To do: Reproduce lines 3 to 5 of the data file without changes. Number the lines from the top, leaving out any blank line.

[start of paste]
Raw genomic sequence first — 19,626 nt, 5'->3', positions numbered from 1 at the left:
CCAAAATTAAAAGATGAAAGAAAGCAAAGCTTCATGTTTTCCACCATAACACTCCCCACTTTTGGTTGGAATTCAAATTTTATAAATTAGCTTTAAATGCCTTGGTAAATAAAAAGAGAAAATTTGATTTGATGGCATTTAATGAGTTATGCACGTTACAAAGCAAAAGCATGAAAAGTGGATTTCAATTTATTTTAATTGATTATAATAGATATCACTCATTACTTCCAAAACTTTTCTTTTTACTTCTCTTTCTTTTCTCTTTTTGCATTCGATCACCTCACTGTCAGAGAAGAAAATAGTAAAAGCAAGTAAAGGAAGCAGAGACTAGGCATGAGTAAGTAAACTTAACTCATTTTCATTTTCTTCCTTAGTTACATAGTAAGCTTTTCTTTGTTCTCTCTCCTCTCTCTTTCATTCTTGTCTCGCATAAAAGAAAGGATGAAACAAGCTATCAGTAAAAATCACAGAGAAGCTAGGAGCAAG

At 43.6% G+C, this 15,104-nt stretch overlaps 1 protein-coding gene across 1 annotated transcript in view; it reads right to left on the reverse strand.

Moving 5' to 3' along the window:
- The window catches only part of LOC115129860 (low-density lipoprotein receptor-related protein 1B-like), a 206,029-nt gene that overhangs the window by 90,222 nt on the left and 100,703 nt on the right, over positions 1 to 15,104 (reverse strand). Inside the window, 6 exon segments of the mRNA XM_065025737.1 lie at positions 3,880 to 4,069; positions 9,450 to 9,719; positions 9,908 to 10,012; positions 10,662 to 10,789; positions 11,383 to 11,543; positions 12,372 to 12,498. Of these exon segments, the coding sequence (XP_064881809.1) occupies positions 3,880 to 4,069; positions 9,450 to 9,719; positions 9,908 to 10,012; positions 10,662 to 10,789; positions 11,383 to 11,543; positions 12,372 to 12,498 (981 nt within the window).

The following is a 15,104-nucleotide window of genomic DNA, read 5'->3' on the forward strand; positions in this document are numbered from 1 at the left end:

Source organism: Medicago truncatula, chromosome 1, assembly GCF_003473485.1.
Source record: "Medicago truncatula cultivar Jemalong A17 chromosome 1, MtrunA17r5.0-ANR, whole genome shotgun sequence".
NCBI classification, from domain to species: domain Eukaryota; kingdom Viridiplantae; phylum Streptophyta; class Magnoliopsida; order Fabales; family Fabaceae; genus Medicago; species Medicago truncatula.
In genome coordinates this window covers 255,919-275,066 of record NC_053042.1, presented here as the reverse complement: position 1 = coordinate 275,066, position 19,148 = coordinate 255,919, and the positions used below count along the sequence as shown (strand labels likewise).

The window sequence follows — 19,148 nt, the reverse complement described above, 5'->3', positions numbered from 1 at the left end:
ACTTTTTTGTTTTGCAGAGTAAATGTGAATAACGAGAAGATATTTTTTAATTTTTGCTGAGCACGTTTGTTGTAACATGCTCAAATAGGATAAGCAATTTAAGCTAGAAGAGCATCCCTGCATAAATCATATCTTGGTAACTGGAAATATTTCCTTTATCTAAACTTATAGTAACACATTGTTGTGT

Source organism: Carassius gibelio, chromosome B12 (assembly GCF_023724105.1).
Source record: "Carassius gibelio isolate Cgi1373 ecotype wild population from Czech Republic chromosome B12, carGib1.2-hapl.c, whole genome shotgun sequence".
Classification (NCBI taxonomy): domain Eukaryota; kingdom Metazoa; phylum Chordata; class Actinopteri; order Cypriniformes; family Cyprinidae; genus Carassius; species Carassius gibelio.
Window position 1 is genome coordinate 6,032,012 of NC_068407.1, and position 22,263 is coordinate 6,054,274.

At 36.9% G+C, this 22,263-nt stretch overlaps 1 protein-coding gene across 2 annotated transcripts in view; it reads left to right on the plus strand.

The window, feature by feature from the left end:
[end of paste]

At 43.6% G+C, this 15,104-nt stretch overlaps 1 protein-coding gene across 1 annotated transcript in view; it reads right to left on the reverse strand.

Moving 5' to 3' along the window:
- The window catches only part of LOC115129860 (low-density lipoprotein receptor-related protein 1B-like), a 206,029-nt gene that overhangs the window by 90,222 nt on the left and 100,703 nt on the right, over positions 1 to 15,104 (reverse strand). Inside the window, 6 exon segments of the mRNA XM_065025737.1 lie at positions 3,880 to 4,069; positions 9,450 to 9,719; positions 9,908 to 10,012; positions 10,662 to 10,789; positions 11,383 to 11,543; positions 12,372 to 12,498. Of these exon segments, the coding sequence (XP_064881809.1) occupies positions 3,880 to 4,069; positions 9,450 to 9,719; positions 9,908 to 10,012; positions 10,662 to 10,789; positions 11,383 to 11,543; positions 12,372 to 12,498 (981 nt within the window).